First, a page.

City minister asked: “Why hasn’t a single banker been prosecuted yet?”

City minister Mark Hoban was grilled last night on why no bankers had been arrested, prosecuted and jailed in the UK for their role in the financial crisis.

City minister Mark Hoban was grilled last night on why no bankers had been arrested, prosecuted and jailed in the UK for causing the financial crisis. He was interviewed by Channel Four News’s Jon Snow following the publication of the Vickers report (pdf).

Mr Hoban was repeatedly asked why, unlike in the States, not one single banker had been gaoled:

Jon Snow: “Why hasn’t a single banker been prosecuted yet? You’ve been in power for over a year, it’s now three years since 2008, why isn’t one of them in jail?”

Mark Hoban: “Well the FSA is looking at some of the issues around the management of these banks, and there’ll be a report published on RBS in the near future, but what we’ve sought to do is to ensure that we are looking ahead, trying to learn the lessons from the financial crisis…”

JS: “But I asked you about prosecutions minister, prosecutions. In America, bankers are being prosecuted, the Attorney General for New York has a great laundry list of people that he’s after. I haven’t seen a single name that you want arrested or tested or questioned, not one of them, no one has been held to account, not one.”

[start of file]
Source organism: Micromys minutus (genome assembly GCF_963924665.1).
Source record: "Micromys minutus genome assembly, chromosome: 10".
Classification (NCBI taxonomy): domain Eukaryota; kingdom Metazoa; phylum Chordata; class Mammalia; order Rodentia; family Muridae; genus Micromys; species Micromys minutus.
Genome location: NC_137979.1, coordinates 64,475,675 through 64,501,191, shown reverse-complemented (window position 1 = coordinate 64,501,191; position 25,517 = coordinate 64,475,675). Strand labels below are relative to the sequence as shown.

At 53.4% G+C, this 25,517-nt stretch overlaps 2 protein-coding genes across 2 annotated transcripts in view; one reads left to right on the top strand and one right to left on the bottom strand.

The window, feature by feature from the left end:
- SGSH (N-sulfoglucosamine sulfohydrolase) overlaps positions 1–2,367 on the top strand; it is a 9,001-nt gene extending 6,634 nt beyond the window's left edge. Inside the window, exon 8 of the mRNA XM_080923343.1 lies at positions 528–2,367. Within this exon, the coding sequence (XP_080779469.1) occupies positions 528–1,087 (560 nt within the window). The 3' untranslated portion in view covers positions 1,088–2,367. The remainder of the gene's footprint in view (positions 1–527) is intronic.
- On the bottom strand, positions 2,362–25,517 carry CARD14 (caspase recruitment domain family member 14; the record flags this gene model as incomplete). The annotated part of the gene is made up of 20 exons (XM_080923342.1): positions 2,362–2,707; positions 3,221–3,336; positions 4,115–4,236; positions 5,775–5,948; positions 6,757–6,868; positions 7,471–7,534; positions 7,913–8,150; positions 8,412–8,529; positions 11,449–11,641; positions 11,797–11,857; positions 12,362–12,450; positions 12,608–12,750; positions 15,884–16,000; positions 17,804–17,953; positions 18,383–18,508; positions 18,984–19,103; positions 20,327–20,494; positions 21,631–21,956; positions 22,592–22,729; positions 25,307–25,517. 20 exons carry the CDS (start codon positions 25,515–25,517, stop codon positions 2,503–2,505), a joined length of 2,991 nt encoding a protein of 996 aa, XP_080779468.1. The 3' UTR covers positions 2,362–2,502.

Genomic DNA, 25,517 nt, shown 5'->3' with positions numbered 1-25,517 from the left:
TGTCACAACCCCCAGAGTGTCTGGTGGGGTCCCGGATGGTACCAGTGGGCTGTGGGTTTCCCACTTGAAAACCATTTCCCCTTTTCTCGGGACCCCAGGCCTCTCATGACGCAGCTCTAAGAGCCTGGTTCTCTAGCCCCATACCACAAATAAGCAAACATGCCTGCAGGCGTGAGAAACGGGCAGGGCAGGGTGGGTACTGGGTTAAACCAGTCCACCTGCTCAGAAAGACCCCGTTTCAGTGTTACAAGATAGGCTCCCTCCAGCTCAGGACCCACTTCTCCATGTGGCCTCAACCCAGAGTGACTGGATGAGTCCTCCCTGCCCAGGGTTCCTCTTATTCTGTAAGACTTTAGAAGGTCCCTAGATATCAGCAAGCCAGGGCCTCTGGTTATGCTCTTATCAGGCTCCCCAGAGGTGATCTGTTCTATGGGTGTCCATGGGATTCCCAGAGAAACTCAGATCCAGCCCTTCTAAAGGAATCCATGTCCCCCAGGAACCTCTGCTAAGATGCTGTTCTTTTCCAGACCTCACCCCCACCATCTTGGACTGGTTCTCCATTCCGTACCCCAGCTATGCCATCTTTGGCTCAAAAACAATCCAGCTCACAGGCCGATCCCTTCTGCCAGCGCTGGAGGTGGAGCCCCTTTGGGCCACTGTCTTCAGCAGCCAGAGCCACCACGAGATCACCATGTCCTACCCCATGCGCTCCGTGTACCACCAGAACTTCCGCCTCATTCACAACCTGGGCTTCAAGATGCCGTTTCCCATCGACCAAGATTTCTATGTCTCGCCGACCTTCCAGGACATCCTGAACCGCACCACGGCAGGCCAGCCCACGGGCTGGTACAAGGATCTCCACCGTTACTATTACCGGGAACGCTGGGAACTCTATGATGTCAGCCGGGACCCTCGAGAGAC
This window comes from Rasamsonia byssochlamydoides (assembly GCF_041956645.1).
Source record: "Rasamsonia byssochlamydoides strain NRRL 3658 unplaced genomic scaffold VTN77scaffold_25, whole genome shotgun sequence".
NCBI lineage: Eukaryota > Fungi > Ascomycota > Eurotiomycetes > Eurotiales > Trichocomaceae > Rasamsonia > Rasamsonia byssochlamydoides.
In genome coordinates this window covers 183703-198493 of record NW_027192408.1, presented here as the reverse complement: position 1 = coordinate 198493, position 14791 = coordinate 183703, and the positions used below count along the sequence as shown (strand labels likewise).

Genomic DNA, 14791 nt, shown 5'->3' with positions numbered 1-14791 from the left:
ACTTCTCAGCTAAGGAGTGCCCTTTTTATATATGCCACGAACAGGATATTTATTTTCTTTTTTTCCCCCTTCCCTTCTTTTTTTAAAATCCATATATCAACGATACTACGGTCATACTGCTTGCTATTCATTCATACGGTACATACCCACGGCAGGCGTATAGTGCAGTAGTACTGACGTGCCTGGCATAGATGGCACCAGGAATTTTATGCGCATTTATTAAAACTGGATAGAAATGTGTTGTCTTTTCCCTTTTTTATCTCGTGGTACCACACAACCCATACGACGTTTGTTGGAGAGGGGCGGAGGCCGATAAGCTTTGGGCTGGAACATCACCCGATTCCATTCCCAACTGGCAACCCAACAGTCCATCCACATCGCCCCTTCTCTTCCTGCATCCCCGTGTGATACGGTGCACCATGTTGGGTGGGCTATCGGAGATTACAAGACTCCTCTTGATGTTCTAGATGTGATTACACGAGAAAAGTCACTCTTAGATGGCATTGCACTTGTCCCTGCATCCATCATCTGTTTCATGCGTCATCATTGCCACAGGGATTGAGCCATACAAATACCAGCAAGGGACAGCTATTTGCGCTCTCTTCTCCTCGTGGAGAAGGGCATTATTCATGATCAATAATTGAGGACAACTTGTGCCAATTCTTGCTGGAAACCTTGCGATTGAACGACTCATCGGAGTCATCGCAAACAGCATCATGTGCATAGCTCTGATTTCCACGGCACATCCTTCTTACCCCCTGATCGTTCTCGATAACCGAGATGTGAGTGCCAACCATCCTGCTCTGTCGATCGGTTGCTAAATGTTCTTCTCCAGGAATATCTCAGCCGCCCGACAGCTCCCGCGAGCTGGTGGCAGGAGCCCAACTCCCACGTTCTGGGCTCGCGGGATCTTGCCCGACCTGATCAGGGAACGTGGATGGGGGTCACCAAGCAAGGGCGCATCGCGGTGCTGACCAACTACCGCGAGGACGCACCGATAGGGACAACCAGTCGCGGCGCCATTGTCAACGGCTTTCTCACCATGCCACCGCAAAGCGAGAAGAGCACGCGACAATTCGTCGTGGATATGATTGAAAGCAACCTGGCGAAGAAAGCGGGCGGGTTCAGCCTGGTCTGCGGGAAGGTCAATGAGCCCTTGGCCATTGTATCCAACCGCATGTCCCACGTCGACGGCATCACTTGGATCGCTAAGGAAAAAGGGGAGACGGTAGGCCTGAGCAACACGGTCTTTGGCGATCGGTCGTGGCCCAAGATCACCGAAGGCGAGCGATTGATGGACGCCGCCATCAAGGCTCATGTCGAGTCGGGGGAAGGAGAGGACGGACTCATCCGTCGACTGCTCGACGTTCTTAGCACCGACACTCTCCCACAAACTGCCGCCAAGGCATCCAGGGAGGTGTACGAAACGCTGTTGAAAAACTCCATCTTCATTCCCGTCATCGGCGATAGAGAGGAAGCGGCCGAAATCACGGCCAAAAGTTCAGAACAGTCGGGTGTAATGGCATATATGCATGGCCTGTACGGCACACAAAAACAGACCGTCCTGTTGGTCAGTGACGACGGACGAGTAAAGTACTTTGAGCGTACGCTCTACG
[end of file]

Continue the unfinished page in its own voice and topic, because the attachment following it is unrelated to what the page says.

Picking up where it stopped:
MH: “The FSA is working through that at the moment…”

JS: “Three years on, three years on minister, when’s this going to end?”

MH: “But, there, you know, these are, these are, these are complex, these are complex issues which do need to be resolved, but, you know, simply looking to the, to the past won’t help us avoid the crises of the future…”

JS: “I think from what you’ve said we’re not going to see a banker in jail…”

MH: “Well, it’s, the FSA is responsible for enforcement, they are the people who will look at this, and look at the behaviour of a number of individuals and will tackle that issue.”

Watch it:

As Snow writes on his blog today:

“In one month, hundreds of rioters and looters have been prosecuted and punished by the English courts, often for offences with a value of under fifty pounds. Yet the threat to the wellbeing of UKplc was far greater from the bankers than from any number of more arrestable rioters.

“There is a strong impression abroad that the UK doesn’t want to prosecute anyone for the banking crisis, a crisis that has affected every tax payer in the Kingdom. Soon enough the statute of limitations will kick in to ensure that no-one will ever be prosecuted for their role.

“Then we can all breathe easy – no banker will ever go to jail, and we can stop asking the nightly question, ‘why not?’”

Once again, it looks like punishment for the poor, immunity for the rich.

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